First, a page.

Stylistically, Black and Blue embraces funk with "Hot Stuff"; reggae with their cover of "Cherry Oh Baby"; and jazz with "Melody", featuring the talents of Billy Preston – a heavy contributor to the album. Musical and thematic styles were merged on the seven-minute "Memory Motel", with both Jagger and Richards contributing lead vocals to a love song embedded within a life-on-the-road tale.

Release and reception[edit]Edit

Professional ratings
Review scores
Source Rating
Allmusic link
Robert Christgau A−[4]
Rolling Stone link

Released in April 1976—with "Fool to Cry", a worldwide Top 10 hit, as its lead single—Black and Blue reached No. 2 in the UK and spent an interrupted four-week spell at No. 1 in the US, going platinum there. Critical view was polarised: Lester Bangs wrote in Creem that "the heat's off, because it's all over, they really don't matter anymore or stand for anything" and "This is the first meaningless Rolling Stones album, and thank God";[5] but in the 1976 Creem Consumer Guide Robert Christgau rated the album an A−.[6]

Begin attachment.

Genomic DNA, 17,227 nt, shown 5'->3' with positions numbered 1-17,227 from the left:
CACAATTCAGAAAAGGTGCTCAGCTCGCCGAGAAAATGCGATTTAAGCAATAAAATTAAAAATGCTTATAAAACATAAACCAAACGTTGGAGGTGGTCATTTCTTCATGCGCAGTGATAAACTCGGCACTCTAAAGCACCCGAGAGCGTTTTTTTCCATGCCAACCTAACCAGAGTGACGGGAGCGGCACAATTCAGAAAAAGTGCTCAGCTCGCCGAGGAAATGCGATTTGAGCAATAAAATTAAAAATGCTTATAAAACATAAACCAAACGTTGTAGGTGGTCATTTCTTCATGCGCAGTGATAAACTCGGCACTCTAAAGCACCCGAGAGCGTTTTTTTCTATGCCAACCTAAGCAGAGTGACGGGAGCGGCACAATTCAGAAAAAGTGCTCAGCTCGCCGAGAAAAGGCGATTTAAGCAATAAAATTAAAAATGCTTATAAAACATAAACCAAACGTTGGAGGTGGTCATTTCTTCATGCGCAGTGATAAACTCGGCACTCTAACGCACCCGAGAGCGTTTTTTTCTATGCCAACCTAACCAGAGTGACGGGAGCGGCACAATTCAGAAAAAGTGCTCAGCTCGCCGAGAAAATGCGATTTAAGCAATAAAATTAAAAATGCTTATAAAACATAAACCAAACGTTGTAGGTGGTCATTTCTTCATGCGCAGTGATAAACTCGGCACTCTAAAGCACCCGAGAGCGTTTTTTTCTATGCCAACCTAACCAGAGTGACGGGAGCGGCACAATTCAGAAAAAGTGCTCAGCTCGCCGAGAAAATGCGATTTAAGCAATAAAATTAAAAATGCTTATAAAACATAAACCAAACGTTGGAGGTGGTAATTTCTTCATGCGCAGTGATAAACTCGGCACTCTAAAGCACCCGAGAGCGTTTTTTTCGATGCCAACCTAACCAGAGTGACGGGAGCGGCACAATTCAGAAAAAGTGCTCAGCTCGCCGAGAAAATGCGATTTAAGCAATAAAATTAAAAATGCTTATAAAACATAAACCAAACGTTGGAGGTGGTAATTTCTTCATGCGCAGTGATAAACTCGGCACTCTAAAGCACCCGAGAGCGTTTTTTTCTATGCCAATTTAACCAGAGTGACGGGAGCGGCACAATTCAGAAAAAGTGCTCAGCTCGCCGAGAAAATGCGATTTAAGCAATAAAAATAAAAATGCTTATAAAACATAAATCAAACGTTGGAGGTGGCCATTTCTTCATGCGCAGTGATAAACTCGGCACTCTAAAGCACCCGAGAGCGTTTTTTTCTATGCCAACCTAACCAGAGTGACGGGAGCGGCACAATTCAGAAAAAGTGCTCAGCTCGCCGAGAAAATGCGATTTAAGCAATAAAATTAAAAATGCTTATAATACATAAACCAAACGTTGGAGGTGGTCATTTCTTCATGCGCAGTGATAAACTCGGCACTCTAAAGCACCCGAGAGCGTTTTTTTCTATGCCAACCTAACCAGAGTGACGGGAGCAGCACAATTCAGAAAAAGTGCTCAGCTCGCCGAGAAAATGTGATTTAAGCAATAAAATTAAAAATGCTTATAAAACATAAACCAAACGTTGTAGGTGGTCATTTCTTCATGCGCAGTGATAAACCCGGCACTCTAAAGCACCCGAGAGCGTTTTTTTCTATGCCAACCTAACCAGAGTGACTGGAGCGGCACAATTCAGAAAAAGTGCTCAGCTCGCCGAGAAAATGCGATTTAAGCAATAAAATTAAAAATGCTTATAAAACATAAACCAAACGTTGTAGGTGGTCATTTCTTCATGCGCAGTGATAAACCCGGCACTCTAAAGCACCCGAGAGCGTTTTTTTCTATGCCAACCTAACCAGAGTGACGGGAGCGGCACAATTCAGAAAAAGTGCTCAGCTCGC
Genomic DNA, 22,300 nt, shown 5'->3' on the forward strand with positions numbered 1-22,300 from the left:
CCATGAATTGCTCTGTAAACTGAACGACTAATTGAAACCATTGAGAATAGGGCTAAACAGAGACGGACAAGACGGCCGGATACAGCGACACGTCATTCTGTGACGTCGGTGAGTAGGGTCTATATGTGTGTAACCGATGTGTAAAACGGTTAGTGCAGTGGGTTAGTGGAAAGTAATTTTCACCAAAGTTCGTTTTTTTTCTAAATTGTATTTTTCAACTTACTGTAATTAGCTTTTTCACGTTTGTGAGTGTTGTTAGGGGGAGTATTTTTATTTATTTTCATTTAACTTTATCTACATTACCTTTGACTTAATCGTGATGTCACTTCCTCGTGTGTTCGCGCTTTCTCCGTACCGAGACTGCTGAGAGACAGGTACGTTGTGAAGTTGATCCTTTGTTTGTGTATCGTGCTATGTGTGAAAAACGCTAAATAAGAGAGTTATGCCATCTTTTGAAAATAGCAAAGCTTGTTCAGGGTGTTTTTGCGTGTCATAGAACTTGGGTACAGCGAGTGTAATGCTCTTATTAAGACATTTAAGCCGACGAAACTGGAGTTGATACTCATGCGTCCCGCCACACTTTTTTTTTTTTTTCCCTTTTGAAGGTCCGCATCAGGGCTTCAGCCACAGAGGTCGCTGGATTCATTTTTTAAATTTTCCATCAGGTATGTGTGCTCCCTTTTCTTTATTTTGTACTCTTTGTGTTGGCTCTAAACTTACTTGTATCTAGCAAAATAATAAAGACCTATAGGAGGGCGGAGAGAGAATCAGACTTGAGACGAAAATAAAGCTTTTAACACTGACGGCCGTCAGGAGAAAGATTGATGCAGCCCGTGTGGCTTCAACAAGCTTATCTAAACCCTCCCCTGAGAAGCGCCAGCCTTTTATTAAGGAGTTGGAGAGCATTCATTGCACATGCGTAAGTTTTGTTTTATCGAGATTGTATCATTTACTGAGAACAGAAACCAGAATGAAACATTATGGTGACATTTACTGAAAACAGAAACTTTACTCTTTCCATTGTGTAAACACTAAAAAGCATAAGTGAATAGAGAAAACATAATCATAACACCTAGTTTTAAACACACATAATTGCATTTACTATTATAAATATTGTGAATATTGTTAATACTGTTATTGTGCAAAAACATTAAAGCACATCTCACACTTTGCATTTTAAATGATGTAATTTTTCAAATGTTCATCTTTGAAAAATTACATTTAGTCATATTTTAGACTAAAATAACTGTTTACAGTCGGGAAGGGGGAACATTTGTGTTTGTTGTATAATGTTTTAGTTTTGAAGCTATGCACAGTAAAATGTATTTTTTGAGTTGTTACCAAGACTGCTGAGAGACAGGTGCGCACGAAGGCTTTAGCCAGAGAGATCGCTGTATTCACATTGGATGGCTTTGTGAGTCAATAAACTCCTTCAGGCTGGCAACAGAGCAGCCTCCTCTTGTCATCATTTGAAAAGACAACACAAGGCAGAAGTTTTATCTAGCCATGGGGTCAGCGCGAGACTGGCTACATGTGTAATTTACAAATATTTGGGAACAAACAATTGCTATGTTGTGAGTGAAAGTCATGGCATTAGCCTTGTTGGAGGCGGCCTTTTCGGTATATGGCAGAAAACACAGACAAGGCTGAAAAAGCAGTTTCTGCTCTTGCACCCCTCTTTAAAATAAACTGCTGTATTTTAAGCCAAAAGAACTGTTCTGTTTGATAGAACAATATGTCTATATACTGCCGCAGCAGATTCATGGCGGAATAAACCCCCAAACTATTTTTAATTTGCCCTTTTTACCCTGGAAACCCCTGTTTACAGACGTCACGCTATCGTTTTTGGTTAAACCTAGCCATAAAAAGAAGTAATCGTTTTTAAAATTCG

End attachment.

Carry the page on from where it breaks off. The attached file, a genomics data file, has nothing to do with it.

While all the album's songs except "Cherry Oh Baby" were officially credited to Jagger/Richards as authors, the credit for "Hey Negrita" specifies "Inspiration by Ron Wood" and "Melody" lists "Inspiration by Billy Preston". Bill Wyman would later release a version of "Melody" with his Rhythm Kings, crediting Preston as author.

The album was promoted with a controversial billboard on Sunset Boulevard in Hollywood that depicted the model Anita Russell, bound by Jagger[7] under the phrase "I'm Black and Blue from the Rolling Stones—and I love it!" The billboard was removed after protests by the feminist group Women Against Violence Against Women, although it earned the band widespread press coverage.[8]

Two extra tracks recorded in the Rotterdam sessions were later released on 1981's Tattoo You—"Slave" and "Worried About You".[9]

In 1994, Black and Blue was remastered and reissued by Virgin Records, again in 2009 by Universal Music, and once more in 2011 by Universal Music Enterprises in a Japanese only SHM-SACD version.

Track listing[edit]Edit